Tag Archive for IRS Form 3800
For tax years 2010 to 2013, the maximum credit for eligible small business employers under the Small Business Health Care Tax Credit is 35 percent of premiums paid and for eligible tax-exempt employers the maximum credit is 25 percent of premiums paid. Beginning in 2014, the maximum credit will go up to 50 percent of qualifying premiums paid by eligible small business employers and 35 percent of qualifying premiums paid by eligible tax-exempt organizations.
Start by determining if your organization qualifies for the credit by assessing whether it has less than 25 full-time equivalent employees that earn an average wage of less than $50,000 a year and your organization pays at least half of employee health insurance premiums. If your organization meets this criteria it is referred to as a “qualifying business.” Next use IRS Form 8941 Credit for Small Employer Health Insurance Premiums. Last use IRS Form 3800, General Business Credit, to claim the credit.
Tax-exempt organizations can use IRS Form 8941 to calculate the credit and then claim the credit on IRS Form 990-T, Exempt Organization Business Income Tax Return.
If your organization couldn’t use the credit in 2011 there may be eligible to claim it in future years. Eligible small employers can claim the credit for 2010 through 2013 and for two additional years beginning in 2014.
The VOW to Hire Heroes Act of 2011, provides an expanded Work Opportunity Tax Credit (WOTC) to businesses that hire eligible unemployed veterans and for the first time also makes the credit available to certain tax-exempt organizations. IRS Notice 2012-13, posted today on IRS.gov, and the instructions for IRS Form 8850 provide details in support of the following…
According to the IRS the credit can be as high as $9,600 per veteran for for-profit employers or up to $6,240 for tax-exempt organizations. The amount of the credit depends on a number of factors including:
* the length of the veteran’s unemployment before hire,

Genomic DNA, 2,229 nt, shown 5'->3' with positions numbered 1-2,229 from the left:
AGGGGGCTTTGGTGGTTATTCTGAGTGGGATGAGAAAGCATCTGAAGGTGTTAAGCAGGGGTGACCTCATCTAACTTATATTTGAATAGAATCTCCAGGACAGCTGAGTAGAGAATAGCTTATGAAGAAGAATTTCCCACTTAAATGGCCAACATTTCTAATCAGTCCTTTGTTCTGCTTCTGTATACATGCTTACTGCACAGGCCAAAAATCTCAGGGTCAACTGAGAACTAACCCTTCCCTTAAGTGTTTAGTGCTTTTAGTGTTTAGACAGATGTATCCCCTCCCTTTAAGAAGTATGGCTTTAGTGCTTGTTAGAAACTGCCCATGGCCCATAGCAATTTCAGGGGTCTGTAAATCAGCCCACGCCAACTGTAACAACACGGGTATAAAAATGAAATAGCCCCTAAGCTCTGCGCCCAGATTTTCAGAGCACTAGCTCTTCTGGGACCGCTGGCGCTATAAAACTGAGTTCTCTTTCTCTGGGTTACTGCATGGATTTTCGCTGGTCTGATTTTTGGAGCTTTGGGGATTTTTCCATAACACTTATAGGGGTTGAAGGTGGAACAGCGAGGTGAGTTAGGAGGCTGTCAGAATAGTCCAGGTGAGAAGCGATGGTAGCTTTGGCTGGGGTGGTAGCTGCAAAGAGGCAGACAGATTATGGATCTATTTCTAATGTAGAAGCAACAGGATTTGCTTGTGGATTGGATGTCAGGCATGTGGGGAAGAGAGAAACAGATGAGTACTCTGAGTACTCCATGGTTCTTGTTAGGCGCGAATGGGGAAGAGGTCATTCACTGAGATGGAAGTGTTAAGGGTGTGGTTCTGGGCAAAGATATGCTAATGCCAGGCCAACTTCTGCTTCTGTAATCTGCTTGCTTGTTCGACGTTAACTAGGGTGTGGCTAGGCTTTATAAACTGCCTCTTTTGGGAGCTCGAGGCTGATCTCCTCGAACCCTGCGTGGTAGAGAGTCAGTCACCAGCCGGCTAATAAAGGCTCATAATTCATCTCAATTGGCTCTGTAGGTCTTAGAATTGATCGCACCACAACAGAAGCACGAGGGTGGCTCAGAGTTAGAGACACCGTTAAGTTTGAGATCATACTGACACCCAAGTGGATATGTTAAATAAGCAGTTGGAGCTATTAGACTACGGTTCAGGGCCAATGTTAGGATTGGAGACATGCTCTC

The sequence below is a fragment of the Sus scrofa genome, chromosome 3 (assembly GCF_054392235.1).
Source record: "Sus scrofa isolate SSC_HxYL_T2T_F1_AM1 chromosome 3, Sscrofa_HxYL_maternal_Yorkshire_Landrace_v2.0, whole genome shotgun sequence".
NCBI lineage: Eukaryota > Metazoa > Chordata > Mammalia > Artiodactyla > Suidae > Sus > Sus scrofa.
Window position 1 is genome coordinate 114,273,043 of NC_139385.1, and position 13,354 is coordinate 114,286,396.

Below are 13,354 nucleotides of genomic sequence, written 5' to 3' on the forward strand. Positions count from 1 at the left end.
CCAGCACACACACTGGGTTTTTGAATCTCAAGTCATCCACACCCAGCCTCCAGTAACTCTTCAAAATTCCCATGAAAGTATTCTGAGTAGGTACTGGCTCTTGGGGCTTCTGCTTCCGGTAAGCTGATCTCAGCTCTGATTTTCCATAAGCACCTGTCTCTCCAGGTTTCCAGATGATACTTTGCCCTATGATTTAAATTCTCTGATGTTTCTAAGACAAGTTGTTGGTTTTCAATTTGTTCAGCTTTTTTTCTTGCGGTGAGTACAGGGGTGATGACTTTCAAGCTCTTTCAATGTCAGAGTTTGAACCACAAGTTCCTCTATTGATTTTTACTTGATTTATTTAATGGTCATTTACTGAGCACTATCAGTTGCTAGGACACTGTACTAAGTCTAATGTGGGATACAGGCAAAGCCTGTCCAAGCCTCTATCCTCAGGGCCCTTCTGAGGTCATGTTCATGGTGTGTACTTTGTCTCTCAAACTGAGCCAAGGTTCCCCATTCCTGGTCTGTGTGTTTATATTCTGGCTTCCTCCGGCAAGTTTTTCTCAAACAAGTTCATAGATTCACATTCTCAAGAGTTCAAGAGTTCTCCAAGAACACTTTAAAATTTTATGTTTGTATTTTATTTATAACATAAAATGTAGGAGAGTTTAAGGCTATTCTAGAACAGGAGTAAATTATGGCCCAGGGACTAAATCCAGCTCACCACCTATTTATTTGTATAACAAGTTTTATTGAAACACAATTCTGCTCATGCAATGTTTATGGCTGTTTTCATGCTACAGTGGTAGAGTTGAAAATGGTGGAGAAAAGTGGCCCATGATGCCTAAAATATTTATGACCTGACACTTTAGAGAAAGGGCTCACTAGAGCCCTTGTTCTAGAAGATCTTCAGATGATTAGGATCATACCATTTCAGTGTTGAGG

* the hours a veteran works and
* the amount of first-year wages paid.
Employers who hire veterans with service-related disabilities may be eligible for the maximum credit.
Normally, an eligible employer must file IRS Form 8850 with the state workforce agency within 28 days after the eligible worker begins work. But according to the new IRS guidance, employers have a little more time with definitive expiration.
In an effort to streamline the certification requirements, the IRS will allow the use of electronic signatures and fax when gathering the IRS Form 8850 for transmission with state work force agencies willing to work in this fashion.
Businesses claim the credit on their income tax return. The credit is first figured on IRS Form 5884 and then becomes a part of the general business credit claimed on IRS Form 3800.
This credit is also available to certain tax-exempt organizations by filing IRS Form 5884-C. The guidance released today also provides instructions and a new set of forms for tax-exempt organizations to claim the credit.
If you own an office building that rents to various tenants and would like to install solar panels on the roof to generate electricity, and a geothermal heating and cooling system you may be eligible for a tax credit for these items. IRC §48 allows you to claim a tax credit equal to 30% of the basis of the solar panels placed in service during the year, and 10% for the geothermal heating and cooling system. Property eligible for the credit includes amortize-able or depreciable property that meets certain government standards and is constructed, reconstructed, or erected by the taxpayer (or acquired by the taxpayer if original use begins with the taxpayer) that:
Uses solar energy to generate electricity, heat or cool a structure, or provide solar process heat;
Uses solar energy to illuminate the inside of a structure using fiber-optic distributed sunlight (for periods ending before 2017);
Is used to produce, distribute or use energy derived from a geothermal deposit as defined by IRC Sec. 613(e)(2);
Is qualified fuel cell or microturbine property;
Is combined heat and power system property;
Is qualified small wind energy property; or
Uses the ground or ground water as a thermal energy source to heat or cool a structure (for periods ending before 2017).
The energy percentage does not apply to the portion of the basis of any property that is attributable to qualified rehabilitation expenditures. The basis of the property on which the credit is claimed must be reduced by 50% of the energy credit, even if the full amount is not used in the current year [IRC Sec. 50(c)].
The energy credit can be used to offset AMT liability without limitation and is subject to a five-year recapture rule if the property is disposed of. The amount recaptured is reduced 20% for each year the qualifying property is held [IRC Sec. 50(a)(1)].
This credit is claimed using Form 3468, Investment Credit, and becomes part of the taxpayer’s Section 38 general business credit (GBC). If there is a GBC in addition to the energy credit, the energy credit is carried to Form 3800, General Business Credit